How to manage your business in a high inflation environment

02 Aug 2022


Inflation in Euroland from 2010 to 2014 was below 1% and between 2015 and early 2022 was nil or negative with Euro Interbank Offered Rate briefly reaching 5% in 2000 and 2008 and then turning to negative as of 2014. Similar data can be observed on major currencies such as the USD and GBP (even though central banks may apply somewhat dissimilar short term monetary policies) to the extent that if you held 1.000 monetary units in 2000, they would now be worth 1.400 Euros, or 1.500 GBP or 1600 USD. Meanwhile other large world economies fared very differently. The same amount back in 2000 would now be worth 1.600 Yuans, 3.700 Rupees, or 3.800 Reals, 7.800 Rubles or…23.700 Turkish Lira!

So whilst many businesses consider inflation management a fact of life, for many western economies the time has come to re-learn how to cope with a currently >9% inflation situation (and increasingly higher costs to borrow money) which, depending on whom you listen to, may last for months or longer – and in case you wonder if inflation accounting is good for your business, I just interrogated the internet as to which industry would do well in inflationary conditions and got 308 million results in 0.55 seconds, so I guess the resounding response is YES!

Unless you believe inflation will quickly and painlessly return to almost zero (that is called an assumption by the way) what would you as business leaders need to re-learn, or perhaps revisit if you were already active in pre-Euro days where Lira or Peseta or perhaps Drachma did easily devalue and/or offer >10% interest rates?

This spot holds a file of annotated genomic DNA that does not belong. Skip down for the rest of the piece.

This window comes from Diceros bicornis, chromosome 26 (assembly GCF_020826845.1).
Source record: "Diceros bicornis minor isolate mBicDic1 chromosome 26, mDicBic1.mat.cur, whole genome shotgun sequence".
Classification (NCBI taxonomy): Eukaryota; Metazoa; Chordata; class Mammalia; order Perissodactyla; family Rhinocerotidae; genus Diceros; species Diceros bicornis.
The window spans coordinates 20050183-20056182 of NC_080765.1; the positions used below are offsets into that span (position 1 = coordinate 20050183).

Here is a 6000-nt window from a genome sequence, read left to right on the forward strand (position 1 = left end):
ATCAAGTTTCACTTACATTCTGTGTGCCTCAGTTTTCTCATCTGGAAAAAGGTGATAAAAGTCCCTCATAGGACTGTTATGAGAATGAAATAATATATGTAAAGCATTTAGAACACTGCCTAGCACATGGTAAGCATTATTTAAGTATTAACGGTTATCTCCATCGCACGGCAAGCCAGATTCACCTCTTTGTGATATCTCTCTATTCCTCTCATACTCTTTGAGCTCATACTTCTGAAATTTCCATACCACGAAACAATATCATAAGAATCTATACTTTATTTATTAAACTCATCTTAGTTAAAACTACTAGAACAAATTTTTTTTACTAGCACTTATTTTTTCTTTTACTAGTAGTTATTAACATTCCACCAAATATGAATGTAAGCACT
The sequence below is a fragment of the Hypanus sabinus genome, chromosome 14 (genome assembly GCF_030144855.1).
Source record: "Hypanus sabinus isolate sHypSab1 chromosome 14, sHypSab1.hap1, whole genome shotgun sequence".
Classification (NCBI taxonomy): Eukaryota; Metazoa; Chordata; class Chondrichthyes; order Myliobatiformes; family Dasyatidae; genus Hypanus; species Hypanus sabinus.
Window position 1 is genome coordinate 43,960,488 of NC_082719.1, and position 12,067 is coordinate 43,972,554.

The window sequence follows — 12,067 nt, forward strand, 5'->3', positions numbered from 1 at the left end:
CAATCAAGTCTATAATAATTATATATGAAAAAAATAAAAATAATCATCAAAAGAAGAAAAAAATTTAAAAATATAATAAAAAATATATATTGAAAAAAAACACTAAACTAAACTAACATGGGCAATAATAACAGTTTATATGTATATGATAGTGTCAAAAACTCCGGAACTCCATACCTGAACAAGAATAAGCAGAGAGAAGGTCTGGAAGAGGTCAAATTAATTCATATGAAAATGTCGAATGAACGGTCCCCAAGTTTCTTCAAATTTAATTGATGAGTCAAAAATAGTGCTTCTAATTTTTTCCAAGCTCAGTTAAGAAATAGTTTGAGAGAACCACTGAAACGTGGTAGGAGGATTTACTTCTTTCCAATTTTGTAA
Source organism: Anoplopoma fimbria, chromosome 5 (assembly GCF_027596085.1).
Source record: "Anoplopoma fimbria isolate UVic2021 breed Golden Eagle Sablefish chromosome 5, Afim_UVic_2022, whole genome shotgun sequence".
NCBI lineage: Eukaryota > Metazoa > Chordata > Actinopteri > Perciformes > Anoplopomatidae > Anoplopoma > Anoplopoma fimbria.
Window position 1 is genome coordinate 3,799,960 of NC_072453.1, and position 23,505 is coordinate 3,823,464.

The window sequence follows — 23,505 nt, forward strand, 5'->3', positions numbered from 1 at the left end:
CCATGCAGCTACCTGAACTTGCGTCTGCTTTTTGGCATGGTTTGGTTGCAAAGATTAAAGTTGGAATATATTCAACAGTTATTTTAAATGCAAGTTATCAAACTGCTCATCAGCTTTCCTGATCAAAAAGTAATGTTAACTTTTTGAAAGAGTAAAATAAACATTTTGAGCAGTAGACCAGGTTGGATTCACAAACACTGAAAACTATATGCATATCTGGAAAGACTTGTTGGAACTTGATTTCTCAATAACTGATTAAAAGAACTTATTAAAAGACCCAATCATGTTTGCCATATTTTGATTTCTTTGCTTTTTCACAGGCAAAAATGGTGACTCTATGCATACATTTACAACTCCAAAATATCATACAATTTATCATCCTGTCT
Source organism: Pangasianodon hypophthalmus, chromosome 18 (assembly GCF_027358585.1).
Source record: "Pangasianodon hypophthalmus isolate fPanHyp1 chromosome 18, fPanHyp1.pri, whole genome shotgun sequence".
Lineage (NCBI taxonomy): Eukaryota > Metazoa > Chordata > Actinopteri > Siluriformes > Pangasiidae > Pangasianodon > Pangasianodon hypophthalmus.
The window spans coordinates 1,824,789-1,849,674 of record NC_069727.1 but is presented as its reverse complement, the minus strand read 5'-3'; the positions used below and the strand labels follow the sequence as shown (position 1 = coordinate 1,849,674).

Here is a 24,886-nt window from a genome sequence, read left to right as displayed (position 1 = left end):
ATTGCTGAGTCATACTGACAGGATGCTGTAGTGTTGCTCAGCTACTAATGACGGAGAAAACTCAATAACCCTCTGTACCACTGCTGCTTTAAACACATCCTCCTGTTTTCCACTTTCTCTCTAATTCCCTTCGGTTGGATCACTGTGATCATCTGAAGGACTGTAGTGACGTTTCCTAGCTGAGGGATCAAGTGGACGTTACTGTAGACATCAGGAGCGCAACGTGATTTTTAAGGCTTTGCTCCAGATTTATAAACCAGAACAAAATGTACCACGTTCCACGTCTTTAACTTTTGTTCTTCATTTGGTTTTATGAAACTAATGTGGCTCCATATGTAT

You may start here:

  1. Planning and execution of sales pricing policies need to be more rigorous with up to weekly updates feeding into a monthly commercial planning cycle
  2. Bottom-line protection is paramount vs top-line growth, even more so if historically achieved via promotions and discounts (it makes no sense to frequently put prices up and then discount them) 
  3. Develop extended supply chain assumptions/collaborations to project how incremental costs may be passed downstream onto clients and consumers if at all
  4. Develop shorter term models to test price volatility and sensitivity in the market (this has already become necessary with e-sales, now even more)
  5. Rethink sourcing route to market if goods and services are obtained outside your territory and therefore subject to import penalties and currency fluctuations
  6. Think 0 Km = locally vs import sourced – this is also a powerful consumer marketing tool under current circumstances and protects business from network variability and extending lead-times
  7. Think in total delivered cost in its main vectors now and in the future by adding inflation and currency assumptions and do not relegate them to annual strategic plans as they need to be reviewed on a monthly basis so long as disruptive business conditions continue
  8. Inventory management will be put under pressure by growing costs of borrowing though may also represent opportunities to hedge and trade in raw materials with rapidly fluctuating costs

In summary, inflation management has made an abrupt reappearance in most western economies – in many other countries this has been a ‘business as usual’ condition for many decades so the chance is there to re-learn and perhaps re-apply it to protect and hopefully continue growth in your industry.

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